Friday, May 23, 2008
A Hole In Our History
A few days ago, as I was poking fun at my heritage, I was reminded of a bit of history that I believe worth sharing. In the mid 1990s, PBS showcased a documentary film entitled The Uprising of ‘34 on their series P.O.V. (Point of View).
I was absolutely dumbfounded by the program. The event itself was amazing but what stunned me was my complete lack of knowledge about it. I was in my mid-30s, I’d lived in the area of the event my entire life, I had helped start a union and yet -- I was completely ignorant of the largest strike in American history.
This quote from The Uprising of ‘34 highlights my point.
”Kathy Lamb, a former mill worker's daughter, is flabbergasted that her father never mentioned the strike. "I can't understand why my Dad didn't tell me. He could talk about the war and about people being blown to bits, but he couldn't talk about his neighbors being killed. It's like somebody trying to hide a dirty secret about their family, like they're ashamed. They ought to be proud of them. They stood up when other people wouldn't." “
I find it incredible that a society has so completely obliterated a historically significant event. The Haymarket Massacre in 1886 provided us with the lasting legacy of “the bomb-throwing anarchist” but a strike involving 400,000 people -- in which six picketers were killed in Honea Path, South Carolina -- has been wiped from our collective conscience. My grandparents lived a couple of counties over, in another of the endless mill villages in the Piedmont. That entire side of my family had worked in the cotton mills -- after coming out of the coal mines in southwest Virginia. I had never, ever heard a peep out of anybody about this strike. I just knew that unions were talked about only in whispers -- as if such talk was dangerous.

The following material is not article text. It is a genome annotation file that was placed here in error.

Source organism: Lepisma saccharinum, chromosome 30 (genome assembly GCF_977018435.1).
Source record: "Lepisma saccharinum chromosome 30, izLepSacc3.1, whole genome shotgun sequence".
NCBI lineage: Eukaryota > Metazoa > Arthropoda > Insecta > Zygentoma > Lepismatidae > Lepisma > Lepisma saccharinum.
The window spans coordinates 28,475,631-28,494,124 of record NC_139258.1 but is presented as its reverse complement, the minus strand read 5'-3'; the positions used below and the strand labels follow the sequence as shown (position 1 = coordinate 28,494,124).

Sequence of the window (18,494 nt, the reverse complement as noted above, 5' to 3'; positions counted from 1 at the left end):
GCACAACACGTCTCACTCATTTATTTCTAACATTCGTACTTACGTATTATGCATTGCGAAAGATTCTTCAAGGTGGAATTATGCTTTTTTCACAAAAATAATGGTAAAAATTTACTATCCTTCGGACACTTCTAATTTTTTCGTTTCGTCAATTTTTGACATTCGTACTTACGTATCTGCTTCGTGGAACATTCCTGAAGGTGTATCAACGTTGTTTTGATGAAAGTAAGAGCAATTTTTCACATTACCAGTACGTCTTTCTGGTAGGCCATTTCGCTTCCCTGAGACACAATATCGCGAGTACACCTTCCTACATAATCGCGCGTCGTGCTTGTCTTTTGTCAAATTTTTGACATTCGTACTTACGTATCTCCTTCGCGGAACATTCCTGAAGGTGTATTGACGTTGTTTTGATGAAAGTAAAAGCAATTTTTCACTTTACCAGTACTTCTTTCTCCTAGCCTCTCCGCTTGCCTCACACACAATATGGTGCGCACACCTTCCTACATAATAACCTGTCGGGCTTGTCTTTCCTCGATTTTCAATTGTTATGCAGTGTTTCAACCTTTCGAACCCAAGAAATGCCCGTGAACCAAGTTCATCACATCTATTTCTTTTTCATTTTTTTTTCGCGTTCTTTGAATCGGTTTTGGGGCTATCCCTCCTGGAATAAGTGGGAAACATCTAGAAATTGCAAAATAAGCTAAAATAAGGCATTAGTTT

I urge you to explore this forgotten piece of history. I was going to buy the DVD of The Uprising of ‘34 so that I could refresh my memory -- until I found out it was $500 dollars. (Yes, it is curious.) I guess I’ll wait for PBS to run it again.
In the meantime, you can read more about the strike at Wikipedia.
Textile workers strike (1934)
While you are at Wikipedia, you might as well read about the Battle of Blair Mountain too. For the aviation fans (assuming any are still with me), you can read how General Billy Mitchell planned to use airpower to disperse the strikers. (Warning: Read more than one account of the story before you start quoting anything as gospel. What General Mitchell said and what he did are two different things.)
After you read all this, please sit down and do some serious thinking. Ostensibly, companies always fight unions to keep costs down so that the company remains in business. Looking at the cotton mills of the South, the companies successfully crushed any thought of unionizing. Wages stayed low -- and unions stayed out -- even into our times. As a matter of fact, wages stayed low until the cotton mills left for even poorer people in greener, foreign pastures.
What did the workers get ? I know what the mill owners got. Their children went to the nice schools, went to the good colleges and still live off the money their parents made -- until this very day. What did the worker’s children get ? Some got out. My family is living proof of that. A lot didn’t. What did their children get ? Besides another generation of poverty ?
Contrast that with the auto industry or the steel industry. The unions negotiated good wages and good benefits. They didn’t live in poverty. They became the middle class. Which was better for our country ?
There needs to be a balance between workers, company owners, corporations, citizens and our government. Finding that balance is never easy. It seems easier to judge if there was a healthy balance in the past. The problem is, we need to determine if there is a healthy balance now. I don’t believe there is. And I don’t believe we should wait until things are so bad that the government is shooting its citizens, before we act.
A little over the top you say ? Too far in the past to be relevant ? If you’re my age, ask your kids what they know about Kent State. “Kent State ?”, my daughter asked. “Never heard of it.”
May 23, 2008